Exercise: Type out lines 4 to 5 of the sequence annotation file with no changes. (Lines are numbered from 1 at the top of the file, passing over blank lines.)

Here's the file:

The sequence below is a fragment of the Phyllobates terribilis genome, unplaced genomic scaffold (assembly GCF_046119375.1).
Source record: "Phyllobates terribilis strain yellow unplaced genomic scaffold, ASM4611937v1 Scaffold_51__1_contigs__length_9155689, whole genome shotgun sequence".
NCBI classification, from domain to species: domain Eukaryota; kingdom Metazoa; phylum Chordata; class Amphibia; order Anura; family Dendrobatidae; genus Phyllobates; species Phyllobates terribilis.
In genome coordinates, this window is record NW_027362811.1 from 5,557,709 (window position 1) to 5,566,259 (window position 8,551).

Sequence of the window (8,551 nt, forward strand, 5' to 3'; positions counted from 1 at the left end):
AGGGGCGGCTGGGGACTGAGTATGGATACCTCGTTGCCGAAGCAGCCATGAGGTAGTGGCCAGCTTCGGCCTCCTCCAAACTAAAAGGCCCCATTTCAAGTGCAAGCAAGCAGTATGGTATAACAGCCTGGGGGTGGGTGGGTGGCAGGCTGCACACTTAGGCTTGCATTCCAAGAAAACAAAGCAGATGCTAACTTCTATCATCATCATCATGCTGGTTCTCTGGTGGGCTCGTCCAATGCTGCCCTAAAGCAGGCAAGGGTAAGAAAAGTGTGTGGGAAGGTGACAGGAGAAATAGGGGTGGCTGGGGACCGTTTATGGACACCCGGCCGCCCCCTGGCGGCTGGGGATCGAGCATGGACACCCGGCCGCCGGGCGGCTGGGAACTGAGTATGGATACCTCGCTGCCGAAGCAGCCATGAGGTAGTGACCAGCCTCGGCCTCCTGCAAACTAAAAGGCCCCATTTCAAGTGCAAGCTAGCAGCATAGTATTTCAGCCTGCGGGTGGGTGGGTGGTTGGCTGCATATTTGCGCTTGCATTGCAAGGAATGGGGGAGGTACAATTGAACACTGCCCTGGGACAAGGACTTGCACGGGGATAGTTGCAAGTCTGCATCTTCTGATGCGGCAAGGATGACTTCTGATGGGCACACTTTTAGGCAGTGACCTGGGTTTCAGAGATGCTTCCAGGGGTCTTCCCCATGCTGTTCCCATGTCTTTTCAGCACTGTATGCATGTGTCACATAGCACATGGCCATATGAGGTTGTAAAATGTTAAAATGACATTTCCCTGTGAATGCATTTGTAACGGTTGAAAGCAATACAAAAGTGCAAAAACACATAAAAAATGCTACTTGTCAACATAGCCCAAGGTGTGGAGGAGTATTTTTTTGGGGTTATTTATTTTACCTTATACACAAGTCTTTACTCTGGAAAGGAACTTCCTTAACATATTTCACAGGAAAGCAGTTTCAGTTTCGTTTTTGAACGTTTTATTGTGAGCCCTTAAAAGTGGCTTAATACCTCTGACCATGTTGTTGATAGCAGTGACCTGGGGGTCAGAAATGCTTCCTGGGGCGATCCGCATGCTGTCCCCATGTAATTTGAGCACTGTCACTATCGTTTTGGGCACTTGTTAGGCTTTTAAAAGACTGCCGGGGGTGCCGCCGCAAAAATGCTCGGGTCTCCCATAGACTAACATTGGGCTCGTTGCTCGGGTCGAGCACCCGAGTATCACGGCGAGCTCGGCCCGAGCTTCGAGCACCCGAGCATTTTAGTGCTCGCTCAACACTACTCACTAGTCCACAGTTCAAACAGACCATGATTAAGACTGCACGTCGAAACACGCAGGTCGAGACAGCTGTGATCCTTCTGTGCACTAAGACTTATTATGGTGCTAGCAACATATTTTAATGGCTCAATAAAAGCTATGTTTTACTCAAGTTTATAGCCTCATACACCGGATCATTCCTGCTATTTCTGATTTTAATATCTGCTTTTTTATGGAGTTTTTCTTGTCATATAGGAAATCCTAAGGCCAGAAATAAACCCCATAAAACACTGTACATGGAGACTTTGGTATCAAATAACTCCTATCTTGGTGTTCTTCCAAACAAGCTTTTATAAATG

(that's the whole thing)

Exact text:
In genome coordinates, this window is record NW_027362811.1 from 5,557,709 (window position 1) to 5,566,259 (window position 8,551).

Sequence of the window (8,551 nt, forward strand, 5' to 3'; positions counted from 1 at the left end):